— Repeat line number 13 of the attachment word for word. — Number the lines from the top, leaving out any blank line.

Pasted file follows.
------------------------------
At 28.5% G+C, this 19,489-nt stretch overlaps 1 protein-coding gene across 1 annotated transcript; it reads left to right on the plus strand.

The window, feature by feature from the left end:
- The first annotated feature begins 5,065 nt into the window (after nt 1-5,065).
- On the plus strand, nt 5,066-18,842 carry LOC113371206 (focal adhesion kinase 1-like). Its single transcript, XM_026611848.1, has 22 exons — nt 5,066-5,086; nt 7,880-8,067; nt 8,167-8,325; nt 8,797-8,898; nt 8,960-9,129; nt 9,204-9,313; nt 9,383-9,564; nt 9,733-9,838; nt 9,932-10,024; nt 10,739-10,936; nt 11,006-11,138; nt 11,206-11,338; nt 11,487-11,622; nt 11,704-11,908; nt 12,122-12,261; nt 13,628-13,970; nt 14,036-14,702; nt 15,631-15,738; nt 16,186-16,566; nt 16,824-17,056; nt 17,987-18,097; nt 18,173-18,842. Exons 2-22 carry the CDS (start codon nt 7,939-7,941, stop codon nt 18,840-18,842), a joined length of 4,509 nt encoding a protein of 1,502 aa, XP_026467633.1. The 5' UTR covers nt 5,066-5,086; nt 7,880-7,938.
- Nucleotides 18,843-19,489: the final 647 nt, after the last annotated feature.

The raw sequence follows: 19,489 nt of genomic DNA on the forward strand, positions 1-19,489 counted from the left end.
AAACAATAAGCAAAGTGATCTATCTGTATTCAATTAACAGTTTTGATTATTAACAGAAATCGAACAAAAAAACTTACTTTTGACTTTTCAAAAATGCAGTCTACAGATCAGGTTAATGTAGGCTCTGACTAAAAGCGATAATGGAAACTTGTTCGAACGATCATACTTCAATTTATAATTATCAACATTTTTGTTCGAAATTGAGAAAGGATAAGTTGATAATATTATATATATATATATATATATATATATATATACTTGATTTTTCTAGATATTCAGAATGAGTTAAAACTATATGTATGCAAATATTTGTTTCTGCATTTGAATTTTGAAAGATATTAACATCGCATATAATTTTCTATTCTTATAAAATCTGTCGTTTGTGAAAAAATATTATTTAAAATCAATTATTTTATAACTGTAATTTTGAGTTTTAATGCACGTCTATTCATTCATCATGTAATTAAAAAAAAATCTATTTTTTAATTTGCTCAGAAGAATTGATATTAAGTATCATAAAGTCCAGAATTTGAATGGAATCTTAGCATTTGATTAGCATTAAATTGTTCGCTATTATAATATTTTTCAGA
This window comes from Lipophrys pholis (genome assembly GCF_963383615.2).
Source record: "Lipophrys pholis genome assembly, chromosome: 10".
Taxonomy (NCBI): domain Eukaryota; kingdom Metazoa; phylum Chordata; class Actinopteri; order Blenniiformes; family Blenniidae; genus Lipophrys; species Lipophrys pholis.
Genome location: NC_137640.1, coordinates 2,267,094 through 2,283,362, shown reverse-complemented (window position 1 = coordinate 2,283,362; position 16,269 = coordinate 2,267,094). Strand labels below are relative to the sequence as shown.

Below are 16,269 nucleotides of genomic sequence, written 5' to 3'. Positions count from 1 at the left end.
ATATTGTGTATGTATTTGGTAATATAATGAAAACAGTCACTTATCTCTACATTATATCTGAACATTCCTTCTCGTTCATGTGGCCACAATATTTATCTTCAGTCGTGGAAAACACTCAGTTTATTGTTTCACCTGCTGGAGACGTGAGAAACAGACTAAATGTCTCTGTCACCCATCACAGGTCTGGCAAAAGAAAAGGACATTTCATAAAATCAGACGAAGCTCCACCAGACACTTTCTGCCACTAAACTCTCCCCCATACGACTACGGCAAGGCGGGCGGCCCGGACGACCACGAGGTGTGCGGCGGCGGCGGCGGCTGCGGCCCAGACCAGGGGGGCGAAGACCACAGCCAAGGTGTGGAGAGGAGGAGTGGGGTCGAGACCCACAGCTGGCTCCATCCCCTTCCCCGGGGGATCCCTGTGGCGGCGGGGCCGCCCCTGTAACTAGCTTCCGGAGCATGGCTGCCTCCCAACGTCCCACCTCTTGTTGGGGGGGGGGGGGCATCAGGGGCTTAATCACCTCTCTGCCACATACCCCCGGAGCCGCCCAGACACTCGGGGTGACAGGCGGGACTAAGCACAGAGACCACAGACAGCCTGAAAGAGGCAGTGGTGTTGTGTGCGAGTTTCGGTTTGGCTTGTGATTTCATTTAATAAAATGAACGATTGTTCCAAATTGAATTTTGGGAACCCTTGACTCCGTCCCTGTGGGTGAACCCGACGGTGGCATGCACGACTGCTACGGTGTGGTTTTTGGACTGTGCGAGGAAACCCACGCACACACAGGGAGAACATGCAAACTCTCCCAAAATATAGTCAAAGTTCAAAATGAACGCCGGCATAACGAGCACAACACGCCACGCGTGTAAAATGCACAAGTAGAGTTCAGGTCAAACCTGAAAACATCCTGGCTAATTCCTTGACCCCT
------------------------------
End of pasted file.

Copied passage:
ATATTGTGTATGTATTTGGTAATATAATGAAAACAGTCACTTATCTCTACATTATATCTGAACATTCCTTCTCGTTCATGTGGCCACAATATTTATCTTCAGTCGTGGAAAACACTCAGTTTATTGTTTCACCTGCTGGAGACGTGAGAAACAGACTAAATGTCTCTGTCACCCATCACAGGTCTGGCAAAAGAAAAGGACATTTCATAAAATCAGACGAAGCTCCACCAGACACTTTCTGCCACTAAACTCTCCCCCATACGACTACGGCAAGGCGGGCGGCCCGGACGACCACGAGGTGTGCGGCGGCGGCGGCGGCTGCGGCCCAGACCAGGGGGGCGAAGACCACAGCCAAGGTGTGGAGAGGAGGAGTGGGGTCGAGACCCACAGCTGGCTCCATCCCCTTCCCCGGGGGATCCCTGTGGCGGCGGGGCCGCCCCTGTAACTAGCTTCCGGAGCATGGCTGCCTCCCAACGTCCCACCTCTTGTTGGGGGGGGGGGGGCATCAGGGGCTTAATCACCTCTCTGCCACATACCCCCGGAGCCGCCCAGACACTCGGGGTGACAGGCGGGACTAAGCACAGAGACCACAGACAGCCTGAAAGAGGCAGTGGTGTTGTGTGCGAGTTTCGGTTTGGCTTGTGATTTCATTTAATAAAATGAACGATTGTTCCAAATTGAATTTTGGGAACCCTTGACTCCGTCCCTGTGGGTGAACCCGACGGTGGCATGCACGACTGCTACGGTGTGGTTTTTGGACTGTGCGAGGAAACCCACGCACACACAGGGAGAACATGCAAACTCTCCCAAAATATAGTCAAAGTTCAAAATGAACGCCGGCATAACGAGCACAACACGCCACGCGTGTAAAATGCACAAGTAGAGTTCAGGTCAAACCTGAAAACATCCTGGCTAATTCCTTGACCCCT